Proprietors of the old Oakley Soap Plant. This Company was organized in Fall River, Mass., in 1888, under Maine laws, as a Co-operative Soap Manufacturing Company, and acquired the present property in 1891 for manufacturing a general line of laundry soaps, under advertised and private brands, as well as soap Powder, Chip Soap, etc. The officers of the company are: A. J. Lovell, Boston, Mass., President ; H. W. Durgin, Newburgh, N. Y., Treasurer and General Manager; R. A. Atwood, Boston, Mass., Secretary.

Newburgh Again: The Clinton Hotel

Illustrated and Descriptive Newburgh (1906):


Hugh McGuigan, proprietor, No. 102 and 104 Washington street. The Clinton Hotel, effeciently managed, thoroughly equipped for entertaining guests, and conveniently located is one of the most popular hotels in the city of Newburgh. The house has been established here for about 20 years and since the present manager took charge, h is geniality and solicitous care of the guests of the house have built up for him a fine custom. The house is conducted on the American plan, has a nicely equipped and popular bar, and the rates are from $1.00 to $2.00. It has 32 well lighted and heated and nicely furnished rooms; the dining room has a seating capacity of one hundred and the cuisine is all that could be desired.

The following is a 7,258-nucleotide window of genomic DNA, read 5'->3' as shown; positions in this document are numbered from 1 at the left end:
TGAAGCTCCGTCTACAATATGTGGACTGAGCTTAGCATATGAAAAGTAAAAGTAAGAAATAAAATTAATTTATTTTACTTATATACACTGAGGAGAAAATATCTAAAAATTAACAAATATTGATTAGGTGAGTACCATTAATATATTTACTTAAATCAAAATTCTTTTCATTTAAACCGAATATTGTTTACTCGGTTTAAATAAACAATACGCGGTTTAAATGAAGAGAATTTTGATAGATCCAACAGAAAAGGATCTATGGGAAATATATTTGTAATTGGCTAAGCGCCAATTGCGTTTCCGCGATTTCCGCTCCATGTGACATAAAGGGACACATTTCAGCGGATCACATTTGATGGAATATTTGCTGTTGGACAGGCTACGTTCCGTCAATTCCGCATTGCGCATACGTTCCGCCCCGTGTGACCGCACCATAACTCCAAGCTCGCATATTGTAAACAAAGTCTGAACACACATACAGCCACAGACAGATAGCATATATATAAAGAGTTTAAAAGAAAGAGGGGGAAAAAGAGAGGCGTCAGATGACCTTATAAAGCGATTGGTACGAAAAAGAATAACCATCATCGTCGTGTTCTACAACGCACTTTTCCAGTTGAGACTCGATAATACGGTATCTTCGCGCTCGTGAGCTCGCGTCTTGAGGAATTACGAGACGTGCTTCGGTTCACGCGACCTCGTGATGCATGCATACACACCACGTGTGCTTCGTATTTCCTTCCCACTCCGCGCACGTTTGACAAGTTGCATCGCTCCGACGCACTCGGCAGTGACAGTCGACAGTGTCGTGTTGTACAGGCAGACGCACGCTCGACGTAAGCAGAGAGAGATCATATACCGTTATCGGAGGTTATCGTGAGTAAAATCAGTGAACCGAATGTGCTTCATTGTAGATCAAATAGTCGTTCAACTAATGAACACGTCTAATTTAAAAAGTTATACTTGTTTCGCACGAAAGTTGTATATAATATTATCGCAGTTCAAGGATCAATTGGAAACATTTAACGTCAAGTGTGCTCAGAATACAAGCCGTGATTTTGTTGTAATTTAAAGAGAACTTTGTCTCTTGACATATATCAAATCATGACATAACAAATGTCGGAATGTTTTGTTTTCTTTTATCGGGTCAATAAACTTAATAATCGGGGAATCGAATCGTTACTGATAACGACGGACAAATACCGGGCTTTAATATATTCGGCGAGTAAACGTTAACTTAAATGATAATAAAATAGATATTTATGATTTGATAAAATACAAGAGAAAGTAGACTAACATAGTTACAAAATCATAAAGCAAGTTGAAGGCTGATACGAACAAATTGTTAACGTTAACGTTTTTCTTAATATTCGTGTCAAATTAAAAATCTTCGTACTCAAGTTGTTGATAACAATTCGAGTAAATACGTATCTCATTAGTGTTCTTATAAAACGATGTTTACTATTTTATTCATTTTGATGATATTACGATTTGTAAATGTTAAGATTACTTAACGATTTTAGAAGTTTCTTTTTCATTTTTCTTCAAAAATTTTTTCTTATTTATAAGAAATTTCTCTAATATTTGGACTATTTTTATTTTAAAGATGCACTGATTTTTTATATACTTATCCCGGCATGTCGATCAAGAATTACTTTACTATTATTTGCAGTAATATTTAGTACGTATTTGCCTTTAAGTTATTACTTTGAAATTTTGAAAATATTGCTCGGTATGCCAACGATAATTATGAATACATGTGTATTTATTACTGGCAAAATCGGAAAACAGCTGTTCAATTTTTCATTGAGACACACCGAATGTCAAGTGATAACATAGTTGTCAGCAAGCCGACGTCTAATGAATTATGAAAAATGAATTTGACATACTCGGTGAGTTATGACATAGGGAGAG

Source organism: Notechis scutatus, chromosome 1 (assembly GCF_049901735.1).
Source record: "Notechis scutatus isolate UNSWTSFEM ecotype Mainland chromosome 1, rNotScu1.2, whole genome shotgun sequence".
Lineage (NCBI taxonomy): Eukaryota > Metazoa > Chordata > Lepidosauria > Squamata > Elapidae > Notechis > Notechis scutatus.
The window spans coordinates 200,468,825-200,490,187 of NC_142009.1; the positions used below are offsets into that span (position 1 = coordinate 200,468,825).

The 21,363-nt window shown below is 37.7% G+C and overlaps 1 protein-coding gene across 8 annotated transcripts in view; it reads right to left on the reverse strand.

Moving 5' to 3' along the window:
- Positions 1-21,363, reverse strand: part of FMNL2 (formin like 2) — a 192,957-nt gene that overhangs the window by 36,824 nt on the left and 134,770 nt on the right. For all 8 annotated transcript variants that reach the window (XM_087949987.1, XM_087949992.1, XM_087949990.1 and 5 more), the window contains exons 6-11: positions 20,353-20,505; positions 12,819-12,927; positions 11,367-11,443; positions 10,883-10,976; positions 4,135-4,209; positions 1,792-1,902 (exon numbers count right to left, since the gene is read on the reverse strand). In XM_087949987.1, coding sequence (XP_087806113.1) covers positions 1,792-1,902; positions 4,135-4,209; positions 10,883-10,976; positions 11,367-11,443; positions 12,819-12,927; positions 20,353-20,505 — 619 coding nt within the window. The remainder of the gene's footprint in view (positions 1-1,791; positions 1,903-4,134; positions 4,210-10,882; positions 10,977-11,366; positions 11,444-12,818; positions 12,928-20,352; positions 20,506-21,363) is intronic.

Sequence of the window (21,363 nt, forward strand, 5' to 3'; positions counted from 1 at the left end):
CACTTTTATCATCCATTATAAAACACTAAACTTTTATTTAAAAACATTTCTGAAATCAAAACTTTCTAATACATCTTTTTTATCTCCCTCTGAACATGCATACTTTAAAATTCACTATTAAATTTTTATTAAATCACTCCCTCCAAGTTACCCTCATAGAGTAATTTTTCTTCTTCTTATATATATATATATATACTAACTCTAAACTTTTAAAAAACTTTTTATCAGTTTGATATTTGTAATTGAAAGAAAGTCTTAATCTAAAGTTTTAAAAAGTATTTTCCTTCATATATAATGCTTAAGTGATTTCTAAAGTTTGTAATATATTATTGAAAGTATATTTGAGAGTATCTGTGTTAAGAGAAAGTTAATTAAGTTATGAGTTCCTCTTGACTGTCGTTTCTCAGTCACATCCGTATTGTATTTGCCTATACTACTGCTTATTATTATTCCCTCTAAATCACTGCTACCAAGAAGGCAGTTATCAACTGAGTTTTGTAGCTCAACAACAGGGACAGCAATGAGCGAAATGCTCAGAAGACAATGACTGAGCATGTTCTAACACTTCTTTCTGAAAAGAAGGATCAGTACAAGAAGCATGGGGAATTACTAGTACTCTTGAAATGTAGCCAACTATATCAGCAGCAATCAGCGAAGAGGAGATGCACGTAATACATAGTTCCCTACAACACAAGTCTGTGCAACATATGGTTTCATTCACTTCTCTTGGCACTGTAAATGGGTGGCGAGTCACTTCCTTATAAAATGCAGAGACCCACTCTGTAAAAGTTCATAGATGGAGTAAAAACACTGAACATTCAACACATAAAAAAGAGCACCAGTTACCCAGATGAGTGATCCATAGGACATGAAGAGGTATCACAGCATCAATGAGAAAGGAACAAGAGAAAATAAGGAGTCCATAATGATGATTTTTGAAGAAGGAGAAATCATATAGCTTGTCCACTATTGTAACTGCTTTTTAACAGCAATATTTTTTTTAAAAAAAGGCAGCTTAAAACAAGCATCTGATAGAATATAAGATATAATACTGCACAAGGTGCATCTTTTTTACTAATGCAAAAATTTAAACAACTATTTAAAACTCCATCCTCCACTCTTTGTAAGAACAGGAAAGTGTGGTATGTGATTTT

Newburgh Again: Howard & Company

Illustrated and Descriptive Newburgh (1906):


Wholesale Grocers and Coffee Roasters. Strictly up-to-date in every particular is the large grocery emporium of Howard & Company, of which the proprietors are, Messrs. G. E. Howard, H. M. Kennedy and J. C. Cubit. It was established here in 1894, by its present owners, who are representative business men of long experience in the grocery business. Their building is an immense one, covering one entire square block, opposite the Ferry House and fronting on Carpenter, Front and Ferry streets. It has four large stories and a basement, presenting in all about 38,000 square feet of floor space. The shipping facilities are perfect, as an Erie Railroad switch connects the building with the main lines. The large and increasing trade of the concern is derived mainly from the city and the country included within a radius of fifty miles from the city, this territory, being covered by five traveling men. They make specialties of canned goods, Easter Lily, and Snow Ball brands being the leaders.

Newburgh Again: Schoonmaker & Son

Illustrated and Descriptive Newburgh (1906):



According to the best obtainable information there is no other stock of Dry Goods so large in any retail store between New York and Albany. As a buying and selling organization this store ranks with the best. Probably no store in a city of the size of Newburgh in the United States sends its buyers to the New York market so often. John Schoonmaker and Son average about two buyers a day in the New York market for every business day in the year.